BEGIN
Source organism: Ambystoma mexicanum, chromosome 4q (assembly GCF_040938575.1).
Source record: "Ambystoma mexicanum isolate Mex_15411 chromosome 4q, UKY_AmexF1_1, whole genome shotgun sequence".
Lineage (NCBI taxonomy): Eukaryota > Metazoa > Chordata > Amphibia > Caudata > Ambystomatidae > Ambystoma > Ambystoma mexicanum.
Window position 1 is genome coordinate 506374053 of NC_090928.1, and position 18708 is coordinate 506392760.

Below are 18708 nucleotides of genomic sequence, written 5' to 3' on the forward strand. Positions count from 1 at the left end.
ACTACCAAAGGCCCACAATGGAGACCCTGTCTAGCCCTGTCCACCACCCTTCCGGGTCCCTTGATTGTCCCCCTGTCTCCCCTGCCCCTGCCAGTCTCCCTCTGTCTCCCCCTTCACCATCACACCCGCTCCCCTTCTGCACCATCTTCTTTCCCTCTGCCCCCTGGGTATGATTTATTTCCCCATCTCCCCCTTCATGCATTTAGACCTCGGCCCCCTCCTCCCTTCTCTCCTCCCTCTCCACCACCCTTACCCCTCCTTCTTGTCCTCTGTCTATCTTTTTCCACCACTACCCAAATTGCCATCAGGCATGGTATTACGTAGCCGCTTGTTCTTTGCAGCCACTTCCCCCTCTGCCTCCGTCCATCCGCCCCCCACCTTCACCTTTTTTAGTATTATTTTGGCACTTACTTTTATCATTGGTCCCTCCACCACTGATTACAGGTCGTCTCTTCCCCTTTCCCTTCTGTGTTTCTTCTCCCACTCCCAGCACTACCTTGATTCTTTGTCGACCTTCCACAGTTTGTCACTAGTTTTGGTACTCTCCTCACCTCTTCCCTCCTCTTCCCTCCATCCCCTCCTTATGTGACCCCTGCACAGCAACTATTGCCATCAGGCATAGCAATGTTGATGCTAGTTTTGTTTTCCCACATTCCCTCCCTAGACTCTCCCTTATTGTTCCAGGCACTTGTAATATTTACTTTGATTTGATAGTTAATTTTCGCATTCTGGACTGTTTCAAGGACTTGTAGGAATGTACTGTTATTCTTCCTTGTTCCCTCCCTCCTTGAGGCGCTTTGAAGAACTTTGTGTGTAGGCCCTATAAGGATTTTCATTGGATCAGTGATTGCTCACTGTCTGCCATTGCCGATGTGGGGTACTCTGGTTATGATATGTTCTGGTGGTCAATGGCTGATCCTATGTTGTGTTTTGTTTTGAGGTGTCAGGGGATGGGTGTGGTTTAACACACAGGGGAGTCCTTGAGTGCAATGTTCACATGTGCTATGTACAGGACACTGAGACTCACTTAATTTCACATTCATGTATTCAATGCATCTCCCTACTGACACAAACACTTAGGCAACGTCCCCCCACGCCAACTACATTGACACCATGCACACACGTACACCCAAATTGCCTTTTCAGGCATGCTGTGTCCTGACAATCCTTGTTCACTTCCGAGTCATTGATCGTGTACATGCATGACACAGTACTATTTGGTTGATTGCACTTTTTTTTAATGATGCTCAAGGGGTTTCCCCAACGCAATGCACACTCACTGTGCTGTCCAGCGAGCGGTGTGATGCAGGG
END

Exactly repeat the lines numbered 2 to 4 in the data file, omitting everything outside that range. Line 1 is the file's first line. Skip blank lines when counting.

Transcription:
Source record: "Ambystoma mexicanum isolate Mex_15411 chromosome 4q, UKY_AmexF1_1, whole genome shotgun sequence".
Lineage (NCBI taxonomy): Eukaryota > Metazoa > Chordata > Amphibia > Caudata > Ambystomatidae > Ambystoma > Ambystoma mexicanum.
Window position 1 is genome coordinate 506374053 of NC_090928.1, and position 18708 is coordinate 506392760.